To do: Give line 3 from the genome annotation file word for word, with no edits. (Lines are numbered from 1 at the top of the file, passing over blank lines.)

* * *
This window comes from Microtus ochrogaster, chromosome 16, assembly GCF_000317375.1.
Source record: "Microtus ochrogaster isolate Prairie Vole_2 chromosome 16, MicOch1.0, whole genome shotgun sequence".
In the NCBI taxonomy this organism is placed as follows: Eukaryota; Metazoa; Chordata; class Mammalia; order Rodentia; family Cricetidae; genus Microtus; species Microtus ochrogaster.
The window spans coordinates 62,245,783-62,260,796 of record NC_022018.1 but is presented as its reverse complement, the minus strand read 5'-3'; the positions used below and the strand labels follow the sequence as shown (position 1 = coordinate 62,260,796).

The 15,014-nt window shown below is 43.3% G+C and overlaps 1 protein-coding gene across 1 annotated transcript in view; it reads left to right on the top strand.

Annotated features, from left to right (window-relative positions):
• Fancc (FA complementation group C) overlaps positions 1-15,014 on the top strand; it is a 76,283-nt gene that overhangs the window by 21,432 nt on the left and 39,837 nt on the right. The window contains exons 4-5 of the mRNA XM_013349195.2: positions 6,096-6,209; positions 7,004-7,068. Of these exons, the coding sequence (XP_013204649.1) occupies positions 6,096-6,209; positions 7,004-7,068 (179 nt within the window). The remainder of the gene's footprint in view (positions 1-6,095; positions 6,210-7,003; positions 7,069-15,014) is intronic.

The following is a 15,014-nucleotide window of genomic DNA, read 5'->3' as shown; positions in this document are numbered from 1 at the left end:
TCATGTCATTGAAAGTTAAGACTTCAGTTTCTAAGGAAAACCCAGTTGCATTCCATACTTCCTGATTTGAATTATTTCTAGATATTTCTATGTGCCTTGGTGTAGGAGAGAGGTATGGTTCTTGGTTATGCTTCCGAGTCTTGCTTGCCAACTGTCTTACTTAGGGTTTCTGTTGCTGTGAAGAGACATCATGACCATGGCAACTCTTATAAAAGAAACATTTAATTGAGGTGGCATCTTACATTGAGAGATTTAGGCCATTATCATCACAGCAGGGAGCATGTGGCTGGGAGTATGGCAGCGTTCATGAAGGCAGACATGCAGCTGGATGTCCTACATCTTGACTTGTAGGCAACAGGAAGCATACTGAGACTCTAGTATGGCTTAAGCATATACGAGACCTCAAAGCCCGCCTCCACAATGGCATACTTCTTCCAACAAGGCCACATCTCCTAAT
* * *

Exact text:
In the NCBI taxonomy this organism is placed as follows: Eukaryota; Metazoa; Chordata; class Mammalia; order Rodentia; family Cricetidae; genus Microtus; species Microtus ochrogaster.